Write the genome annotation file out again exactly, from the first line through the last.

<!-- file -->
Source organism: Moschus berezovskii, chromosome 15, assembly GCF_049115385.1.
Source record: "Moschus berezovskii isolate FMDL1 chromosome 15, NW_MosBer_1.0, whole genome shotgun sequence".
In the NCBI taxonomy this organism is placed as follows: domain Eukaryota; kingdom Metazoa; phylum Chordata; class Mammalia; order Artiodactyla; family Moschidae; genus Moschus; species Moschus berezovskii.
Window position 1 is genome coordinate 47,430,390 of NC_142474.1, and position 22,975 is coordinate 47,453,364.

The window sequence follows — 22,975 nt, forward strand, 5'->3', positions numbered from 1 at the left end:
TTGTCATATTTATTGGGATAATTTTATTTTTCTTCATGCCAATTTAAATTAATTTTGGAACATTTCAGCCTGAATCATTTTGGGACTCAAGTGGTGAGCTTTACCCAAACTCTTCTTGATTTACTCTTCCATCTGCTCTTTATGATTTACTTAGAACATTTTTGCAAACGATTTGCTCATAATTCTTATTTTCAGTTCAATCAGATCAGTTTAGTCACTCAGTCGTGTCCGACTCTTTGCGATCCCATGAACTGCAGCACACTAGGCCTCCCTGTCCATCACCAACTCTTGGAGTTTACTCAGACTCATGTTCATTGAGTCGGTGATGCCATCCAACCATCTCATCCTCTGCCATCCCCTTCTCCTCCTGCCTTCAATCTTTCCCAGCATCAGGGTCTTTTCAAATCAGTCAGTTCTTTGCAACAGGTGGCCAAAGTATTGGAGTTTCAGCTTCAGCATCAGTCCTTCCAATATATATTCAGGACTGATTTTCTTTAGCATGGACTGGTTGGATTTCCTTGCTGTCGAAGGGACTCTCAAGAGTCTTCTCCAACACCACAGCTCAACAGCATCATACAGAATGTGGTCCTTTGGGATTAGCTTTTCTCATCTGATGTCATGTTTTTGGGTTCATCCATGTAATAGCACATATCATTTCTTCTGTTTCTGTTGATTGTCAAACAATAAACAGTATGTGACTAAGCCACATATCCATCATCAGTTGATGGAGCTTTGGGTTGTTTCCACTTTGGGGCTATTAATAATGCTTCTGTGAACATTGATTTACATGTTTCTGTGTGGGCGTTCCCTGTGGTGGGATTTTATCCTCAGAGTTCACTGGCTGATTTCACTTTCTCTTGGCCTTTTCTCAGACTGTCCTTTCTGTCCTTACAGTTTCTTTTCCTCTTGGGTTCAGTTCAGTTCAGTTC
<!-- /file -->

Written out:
Source organism: Moschus berezovskii, chromosome 15, assembly GCF_049115385.1.
Source record: "Moschus berezovskii isolate FMDL1 chromosome 15, NW_MosBer_1.0, whole genome shotgun sequence".
In the NCBI taxonomy this organism is placed as follows: domain Eukaryota; kingdom Metazoa; phylum Chordata; class Mammalia; order Artiodactyla; family Moschidae; genus Moschus; species Moschus berezovskii.
Window position 1 is genome coordinate 47,430,390 of NC_142474.1, and position 22,975 is coordinate 47,453,364.

The window sequence follows — 22,975 nt, forward strand, 5'->3', positions numbered from 1 at the left end:
TTGTCATATTTATTGGGATAATTTTATTTTTCTTCATGCCAATTTAAATTAATTTTGGAACATTTCAGCCTGAATCATTTTGGGACTCAAGTGGTGAGCTTTACCCAAACTCTTCTTGATTTACTCTTCCATCTGCTCTTTATGATTTACTTAGAACATTTTTGCAAACGATTTGCTCATAATTCTTATTTTCAGTTCAATCAGATCAGTTTAGTCACTCAGTCGTGTCCGACTCTTTGCGATCCCATGAACTGCAGCACACTAGGCCTCCCTGTCCATCACCAACTCTTGGAGTTTACTCAGACTCATGTTCATTGAGTCGGTGATGCCATCCAACCATCTCATCCTCTGCCATCCCCTTCTCCTCCTGCCTTCAATCTTTCCCAGCATCAGGGTCTTTTCAAATCAGTCAGTTCTTTGCAACAGGTGGCCAAAGTATTGGAGTTTCAGCTTCAGCATCAGTCCTTCCAATATATATTCAGGACTGATTTTCTTTAGCATGGACTGGTTGGATTTCCTTGCTGTCGAAGGGACTCTCAAGAGTCTTCTCCAACACCACAGCTCAACAGCATCATACAGAATGTGGTCCTTTGGGATTAGCTTTTCTCATCTGATGTCATGTTTTTGGGTTCATCCATGTAATAGCACATATCATTTCTTCTGTTTCTGTTGATTGTCAAACAATAAACAGTATGTGACTAAGCCACATATCCATCATCAGTTGATGGAGCTTTGGGTTGTTTCCACTTTGGGGCTATTAATAATGCTTCTGTGAACATTGATTTACATGTTTCTGTGTGGGCGTTCCCTGTGGTGGGATTTTATCCTCAGAGTTCACTGGCTGATTTCACTTTCTCTTGGCCTTTTCTCAGACTGTCCTTTCTGTCCTTACAGTTTCTTTTCCTCTTGGGTTCAGTTCAGTTCAGTTC